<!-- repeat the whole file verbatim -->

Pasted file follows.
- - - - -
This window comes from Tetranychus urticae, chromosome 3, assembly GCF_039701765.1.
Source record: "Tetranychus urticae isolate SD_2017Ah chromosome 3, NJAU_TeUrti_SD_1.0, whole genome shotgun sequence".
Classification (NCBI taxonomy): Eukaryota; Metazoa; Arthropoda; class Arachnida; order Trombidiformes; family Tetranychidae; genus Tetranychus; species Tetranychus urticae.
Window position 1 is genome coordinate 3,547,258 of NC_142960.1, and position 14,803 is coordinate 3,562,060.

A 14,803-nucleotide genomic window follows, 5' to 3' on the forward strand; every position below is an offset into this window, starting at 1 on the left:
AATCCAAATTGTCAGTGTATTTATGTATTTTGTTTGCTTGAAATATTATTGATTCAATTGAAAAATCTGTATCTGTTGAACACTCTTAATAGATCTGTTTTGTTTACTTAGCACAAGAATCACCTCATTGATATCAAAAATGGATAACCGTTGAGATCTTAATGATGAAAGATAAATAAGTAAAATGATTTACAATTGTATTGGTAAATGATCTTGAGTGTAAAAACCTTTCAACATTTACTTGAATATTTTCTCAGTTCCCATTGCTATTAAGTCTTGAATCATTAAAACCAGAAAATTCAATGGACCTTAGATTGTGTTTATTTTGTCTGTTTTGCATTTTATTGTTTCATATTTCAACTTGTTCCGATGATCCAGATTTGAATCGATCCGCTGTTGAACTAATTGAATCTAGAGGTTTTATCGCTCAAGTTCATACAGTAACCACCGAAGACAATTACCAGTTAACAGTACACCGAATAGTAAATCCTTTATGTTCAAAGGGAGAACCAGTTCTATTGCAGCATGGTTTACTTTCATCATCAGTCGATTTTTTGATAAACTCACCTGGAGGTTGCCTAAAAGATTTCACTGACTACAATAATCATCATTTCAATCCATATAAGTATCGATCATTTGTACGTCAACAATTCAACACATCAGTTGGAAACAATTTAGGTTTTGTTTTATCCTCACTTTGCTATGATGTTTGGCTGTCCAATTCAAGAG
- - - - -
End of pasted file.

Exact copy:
This window comes from Tetranychus urticae, chromosome 3, assembly GCF_039701765.1.
Source record: "Tetranychus urticae isolate SD_2017Ah chromosome 3, NJAU_TeUrti_SD_1.0, whole genome shotgun sequence".
Classification (NCBI taxonomy): Eukaryota; Metazoa; Arthropoda; class Arachnida; order Trombidiformes; family Tetranychidae; genus Tetranychus; species Tetranychus urticae.
Window position 1 is genome coordinate 3,547,258 of NC_142960.1, and position 14,803 is coordinate 3,562,060.

A 14,803-nucleotide genomic window follows, 5' to 3' on the forward strand; every position below is an offset into this window, starting at 1 on the left:
AATCCAAATTGTCAGTGTATTTATGTATTTTGTTTGCTTGAAATATTATTGATTCAATTGAAAAATCTGTATCTGTTGAACACTCTTAATAGATCTGTTTTGTTTACTTAGCACAAGAATCACCTCATTGATATCAAAAATGGATAACCGTTGAGATCTTAATGATGAAAGATAAATAAGTAAAATGATTTACAATTGTATTGGTAAATGATCTTGAGTGTAAAAACCTTTCAACATTTACTTGAATATTTTCTCAGTTCCCATTGCTATTAAGTCTTGAATCATTAAAACCAGAAAATTCAATGGACCTTAGATTGTGTTTATTTTGTCTGTTTTGCATTTTATTGTTTCATATTTCAACTTGTTCCGATGATCCAGATTTGAATCGATCCGCTGTTGAACTAATTGAATCTAGAGGTTTTATCGCTCAAGTTCATACAGTAACCACCGAAGACAATTACCAGTTAACAGTACACCGAATAGTAAATCCTTTATGTTCAAAGGGAGAACCAGTTCTATTGCAGCATGGTTTACTTTCATCATCAGTCGATTTTTTGATAAACTCACCTGGAGGTTGCCTAAAAGATTTCACTGACTACAATAATCATCATTTCAATCCATATAAGTATCGATCATTTGTACGTCAACAATTCAACACATCAGTTGGAAACAATTTAGGTTTTGTTTTATCCTCACTTTGCTATGATGTTTGGCTGTCCAATTCAAGAG